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Revolver cal question

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Revolver cal question

Old 12-21-2009, 02:21 PM
  #11  
Fork Horn
 
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I assumed from your post that you want something for the dogs, but the recommendations seem to be for deer. The .44, .45LC, etc. are all good choices for deer, but these calibers are way over the top for dogs and similar size critters, unless you're shooting them at 75-100 yards. Also, ammo for these cannons is going to cost you a bunch.

I would recommend a .357. You can fire .38 special loads, both for practice and for carry (yes, I would use a .38 v. .357 for the dogs). If you want something that can be used for both dogs and deer, check your state regs.
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Old 12-21-2009, 02:48 PM
  #12  
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I agree with the above poster... A .38 or a .357 is plenty for protection against dogs ..We're not talking determined attackers like grizzly bears here.. Most dogs are going to turn tail from just the SOUND of a gunshot..

The lighter weight of the .38/357 is an advantage... You are going to carry the thing a lot and chances of having to use it are slim.. I think that weighing yourself down with a heavier handgun is uneccessary...Get a decent 4" .38 or a light combat magnum in .357...
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Old 12-22-2009, 05:16 AM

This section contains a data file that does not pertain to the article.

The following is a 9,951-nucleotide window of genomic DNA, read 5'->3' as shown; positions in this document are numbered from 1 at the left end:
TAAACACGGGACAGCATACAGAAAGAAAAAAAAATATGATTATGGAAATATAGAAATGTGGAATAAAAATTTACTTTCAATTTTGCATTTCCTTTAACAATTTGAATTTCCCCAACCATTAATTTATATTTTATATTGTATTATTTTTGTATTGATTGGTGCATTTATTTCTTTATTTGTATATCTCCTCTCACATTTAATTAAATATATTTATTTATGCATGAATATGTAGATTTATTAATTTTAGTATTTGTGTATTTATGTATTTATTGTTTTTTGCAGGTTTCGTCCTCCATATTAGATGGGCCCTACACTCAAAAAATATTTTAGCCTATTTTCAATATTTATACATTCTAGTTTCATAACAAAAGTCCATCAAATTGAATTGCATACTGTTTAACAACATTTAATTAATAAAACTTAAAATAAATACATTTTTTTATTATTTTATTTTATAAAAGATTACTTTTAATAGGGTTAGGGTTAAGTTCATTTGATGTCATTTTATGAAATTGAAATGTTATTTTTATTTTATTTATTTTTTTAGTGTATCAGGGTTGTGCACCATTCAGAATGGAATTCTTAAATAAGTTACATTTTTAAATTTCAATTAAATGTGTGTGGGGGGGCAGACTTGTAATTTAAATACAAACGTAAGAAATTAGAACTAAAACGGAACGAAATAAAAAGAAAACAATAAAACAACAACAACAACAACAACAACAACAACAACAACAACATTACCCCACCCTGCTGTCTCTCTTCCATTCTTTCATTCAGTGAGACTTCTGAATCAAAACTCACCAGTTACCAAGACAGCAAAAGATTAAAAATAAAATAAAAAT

#13  
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Another vote for a 4" .357. If I read the post correctly, you are not interested in hunting deer with the revolver, just use it for trail protection. You cna find a .357 that will weigh 32-36 ounces that will meet your needs.

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Old 12-22-2009, 05:24 AM
  #14  
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Maybe the "judge" by taurus shoots .410 shot or .45 long colt
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Old 12-22-2009, 05:49 AM
  #15  
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Alot, if not most new handgun shooters are thoroughly discouraged by the blast and recoil from a .44 or .45. Full blown .357 loads also will get your full attention.
A .357 at handgun distances is certainly capable of dropping deer with the right loads, and several manufacturers make fine lever actions for them.